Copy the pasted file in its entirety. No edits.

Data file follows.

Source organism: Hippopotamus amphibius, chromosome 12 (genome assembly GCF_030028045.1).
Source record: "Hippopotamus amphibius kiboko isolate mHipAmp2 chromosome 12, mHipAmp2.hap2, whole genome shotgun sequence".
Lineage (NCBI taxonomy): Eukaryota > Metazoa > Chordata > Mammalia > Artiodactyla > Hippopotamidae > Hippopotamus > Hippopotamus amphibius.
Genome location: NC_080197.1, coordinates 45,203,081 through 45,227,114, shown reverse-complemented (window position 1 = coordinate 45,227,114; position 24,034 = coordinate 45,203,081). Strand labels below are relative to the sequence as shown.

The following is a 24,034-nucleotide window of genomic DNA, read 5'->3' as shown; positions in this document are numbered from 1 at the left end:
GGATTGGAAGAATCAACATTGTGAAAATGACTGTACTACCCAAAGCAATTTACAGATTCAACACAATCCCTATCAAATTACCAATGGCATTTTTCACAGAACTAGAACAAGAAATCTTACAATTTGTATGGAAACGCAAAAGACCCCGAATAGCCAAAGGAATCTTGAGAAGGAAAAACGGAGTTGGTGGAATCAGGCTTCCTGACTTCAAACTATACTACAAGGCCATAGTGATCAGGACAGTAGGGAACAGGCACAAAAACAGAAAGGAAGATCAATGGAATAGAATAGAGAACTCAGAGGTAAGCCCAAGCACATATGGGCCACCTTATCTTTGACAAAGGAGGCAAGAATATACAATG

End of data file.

Source organism: Hippopotamus amphibius, chromosome 12 (genome assembly GCF_030028045.1).
Source record: "Hippopotamus amphibius kiboko isolate mHipAmp2 chromosome 12, mHipAmp2.hap2, whole genome shotgun sequence".
Lineage (NCBI taxonomy): Eukaryota > Metazoa > Chordata > Mammalia > Artiodactyla > Hippopotamidae > Hippopotamus > Hippopotamus amphibius.
Genome location: NC_080197.1, coordinates 45,203,081 through 45,227,114, shown reverse-complemented (window position 1 = coordinate 45,227,114; position 24,034 = coordinate 45,203,081). Strand labels below are relative to the sequence as shown.

The following is a 24,034-nucleotide window of genomic DNA, read 5'->3' as shown; positions in this document are numbered from 1 at the left end:
GGATTGGAAGAATCAACATTGTGAAAATGACTGTACTACCCAAAGCAATTTACAGATTCAACACAATCCCTATCAAATTACCAATGGCATTTTTCACAGAACTAGAACAAGAAATCTTACAATTTGTATGGAAACGCAAAAGACCCCGAATAGCCAAAGGAATCTTGAGAAGGAAAAACGGAGTTGGTGGAATCAGGCTTCCTGACTTCAAACTATACTACAAGGCCATAGTGATCAGGACAGTAGGGAACAGGCACAAAAACAGAAAGGAAGATCAATGGAATAGAATAGAGAACTCAGAGGTAAGCCCAAGCACATATGGGCCACCTTATCTTTGACAAAGGAGGCAAGAATATACAATG